A long-awaited iOS update released by Apple last week, iOS 14.5, introduced Apple’s App Tracking Transparency (ATT) feature that allows users to opt-in giving third-party apps permission to continue tracking their data for the purposes of sending personalized ads and other forms of online promotion for which it is always universally assumed that most users will say “No” to this request and opt-out, which is why digital advertisers were upset that it would drastically impact their revenue for most users will not opt-in tracking. But a recent survey says that nearly 50% of users have opted in to be tracked.
At WWDC 2020 in June, Apple had announced App Tracking Transparency, coming in the new iOS 14 update but in September that year, the iOS 14 was released without the App Tracking Transparency feature to give developers time to adapt to the new tracking changes on the iOS platform. This update was finally introduced in iOS 14.5.
But even after 10 months of delay, most app developers are still not prepared. Within a week of its release, nearly 10,000 apps have enabled iOS 14.5 App Tracking Transparency prompt and out of which 20% are gaming apps. This indicates that the companies and developers have not put enough effort to persuade users to allow them permission to track their online activity.
According to a research-based on analysis of 300 apps, overall 41% of users have opted in for tracking whereas the company’s previous predictions said it would be difficult to get that number beyond one digit.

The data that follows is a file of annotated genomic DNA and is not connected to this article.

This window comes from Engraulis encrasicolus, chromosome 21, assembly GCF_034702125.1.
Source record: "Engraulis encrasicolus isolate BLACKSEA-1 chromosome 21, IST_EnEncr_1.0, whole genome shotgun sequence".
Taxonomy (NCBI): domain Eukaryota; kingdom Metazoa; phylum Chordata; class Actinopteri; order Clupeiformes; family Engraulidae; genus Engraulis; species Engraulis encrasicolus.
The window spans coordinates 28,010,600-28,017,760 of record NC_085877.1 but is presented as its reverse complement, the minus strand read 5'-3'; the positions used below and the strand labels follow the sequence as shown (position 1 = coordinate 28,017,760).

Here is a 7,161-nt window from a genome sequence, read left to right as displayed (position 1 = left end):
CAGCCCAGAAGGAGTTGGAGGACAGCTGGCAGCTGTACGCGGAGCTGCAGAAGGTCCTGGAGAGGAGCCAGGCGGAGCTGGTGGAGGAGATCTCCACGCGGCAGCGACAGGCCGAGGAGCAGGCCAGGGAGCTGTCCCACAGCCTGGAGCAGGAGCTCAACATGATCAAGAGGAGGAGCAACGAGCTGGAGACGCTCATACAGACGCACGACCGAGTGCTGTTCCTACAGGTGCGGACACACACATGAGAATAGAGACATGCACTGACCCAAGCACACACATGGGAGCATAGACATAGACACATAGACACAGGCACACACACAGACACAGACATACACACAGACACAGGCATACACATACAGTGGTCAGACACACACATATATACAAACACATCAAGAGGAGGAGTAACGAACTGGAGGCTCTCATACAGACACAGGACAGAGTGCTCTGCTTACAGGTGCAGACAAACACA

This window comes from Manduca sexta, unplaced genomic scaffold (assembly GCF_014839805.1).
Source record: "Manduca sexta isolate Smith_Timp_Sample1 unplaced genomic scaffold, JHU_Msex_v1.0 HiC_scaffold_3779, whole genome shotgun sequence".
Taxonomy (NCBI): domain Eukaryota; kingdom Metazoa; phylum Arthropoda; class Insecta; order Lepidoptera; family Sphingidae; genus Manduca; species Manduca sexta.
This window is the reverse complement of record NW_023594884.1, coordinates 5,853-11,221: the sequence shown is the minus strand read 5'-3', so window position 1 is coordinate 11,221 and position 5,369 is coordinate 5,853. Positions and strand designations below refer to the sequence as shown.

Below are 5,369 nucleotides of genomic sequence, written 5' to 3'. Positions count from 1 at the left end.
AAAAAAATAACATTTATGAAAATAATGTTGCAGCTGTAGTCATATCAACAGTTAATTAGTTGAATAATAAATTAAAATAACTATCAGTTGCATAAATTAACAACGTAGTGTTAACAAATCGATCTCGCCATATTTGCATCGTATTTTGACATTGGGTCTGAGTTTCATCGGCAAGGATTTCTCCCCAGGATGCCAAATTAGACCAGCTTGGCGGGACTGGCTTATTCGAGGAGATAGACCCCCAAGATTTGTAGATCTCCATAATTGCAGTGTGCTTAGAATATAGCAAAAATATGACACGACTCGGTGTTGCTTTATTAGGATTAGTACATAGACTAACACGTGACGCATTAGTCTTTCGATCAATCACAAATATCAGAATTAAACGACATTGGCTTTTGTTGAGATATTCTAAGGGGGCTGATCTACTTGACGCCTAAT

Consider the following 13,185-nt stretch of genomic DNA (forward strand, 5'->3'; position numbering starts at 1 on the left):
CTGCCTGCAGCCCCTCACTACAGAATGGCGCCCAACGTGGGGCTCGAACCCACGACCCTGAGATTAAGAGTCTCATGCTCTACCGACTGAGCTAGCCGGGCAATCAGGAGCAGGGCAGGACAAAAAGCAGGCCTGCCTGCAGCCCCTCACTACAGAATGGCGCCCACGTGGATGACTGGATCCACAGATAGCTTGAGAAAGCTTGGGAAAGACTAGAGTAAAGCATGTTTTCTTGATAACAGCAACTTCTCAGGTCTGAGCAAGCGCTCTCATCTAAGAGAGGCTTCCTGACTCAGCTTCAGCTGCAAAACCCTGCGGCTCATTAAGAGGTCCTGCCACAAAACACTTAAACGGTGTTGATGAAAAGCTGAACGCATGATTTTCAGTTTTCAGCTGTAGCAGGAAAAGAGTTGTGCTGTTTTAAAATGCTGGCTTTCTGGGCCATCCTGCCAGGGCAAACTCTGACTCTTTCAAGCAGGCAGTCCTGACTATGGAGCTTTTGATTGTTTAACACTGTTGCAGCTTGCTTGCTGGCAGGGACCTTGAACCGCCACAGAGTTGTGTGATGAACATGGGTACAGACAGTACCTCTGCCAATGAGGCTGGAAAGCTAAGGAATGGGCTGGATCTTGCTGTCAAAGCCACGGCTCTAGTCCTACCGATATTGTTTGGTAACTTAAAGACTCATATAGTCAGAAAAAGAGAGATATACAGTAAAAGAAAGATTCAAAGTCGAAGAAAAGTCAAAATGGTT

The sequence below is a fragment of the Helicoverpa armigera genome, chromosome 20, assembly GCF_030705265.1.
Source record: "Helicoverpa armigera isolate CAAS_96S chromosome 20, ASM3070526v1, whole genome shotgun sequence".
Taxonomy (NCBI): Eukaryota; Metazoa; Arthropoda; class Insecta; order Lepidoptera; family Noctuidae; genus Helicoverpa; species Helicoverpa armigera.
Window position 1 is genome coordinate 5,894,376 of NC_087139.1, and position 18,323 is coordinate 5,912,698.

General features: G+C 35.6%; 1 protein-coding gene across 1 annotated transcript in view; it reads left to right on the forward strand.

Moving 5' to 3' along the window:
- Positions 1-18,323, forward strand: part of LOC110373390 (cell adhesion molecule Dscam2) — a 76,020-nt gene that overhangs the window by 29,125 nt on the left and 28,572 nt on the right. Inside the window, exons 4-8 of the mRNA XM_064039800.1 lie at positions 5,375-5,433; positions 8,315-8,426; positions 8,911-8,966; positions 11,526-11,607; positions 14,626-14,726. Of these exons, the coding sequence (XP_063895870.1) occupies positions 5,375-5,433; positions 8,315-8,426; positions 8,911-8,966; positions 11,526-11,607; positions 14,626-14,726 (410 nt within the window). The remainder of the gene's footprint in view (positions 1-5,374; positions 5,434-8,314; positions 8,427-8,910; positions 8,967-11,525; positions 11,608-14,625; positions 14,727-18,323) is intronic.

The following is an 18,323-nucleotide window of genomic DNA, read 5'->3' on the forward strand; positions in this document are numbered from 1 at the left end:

A theory states that when it comes to gaming apps, end-users have an experimental mindset. Users simply try out new games without paying much attention to the brand behind them. When such an app asks for any kind of permissions, it is always treated with caution.
On the other hand,non-gaming apps have a stronger brand affinity and are known to end-users. With higher levels of trust, opt-in rates rise.
Furthermore, if it wasn’t for Limit Ad Tracking (LAT), it is believed that the numbers could have been even higher.
Limit ad tracking (LAT) is a feature allowing users to opt-out of having an ID for Advertisers (IDFA). With this setting enabled, the user’s IDFA appears blank when tracked. This means they won’t see specific ads targeted at them because, as far as networks see, the device has no identity.
Users who already had Limit ad tracking enabled on their phones are not presented with the App Tracking Transparency prompt when they update their OS and are automatically transferred to ‘Denied’ or ‘Restricted’ status.
Since users are new to this prompt asking permission for tracking, developers need to find the precise moment in the user journey for the same. Also, mentioning clearly the purpose of collecting data would really encourage more users to opt-in.
This feature is very helpful for the users in many ways, but then developers and advertisers definitely will fail to provide personalized content to users, which is handy for users under certain situations. And as we all know, higher opt-in rates will help app owners and developers in many ways, for ad monetization, maintaining communication with end-users, and much more.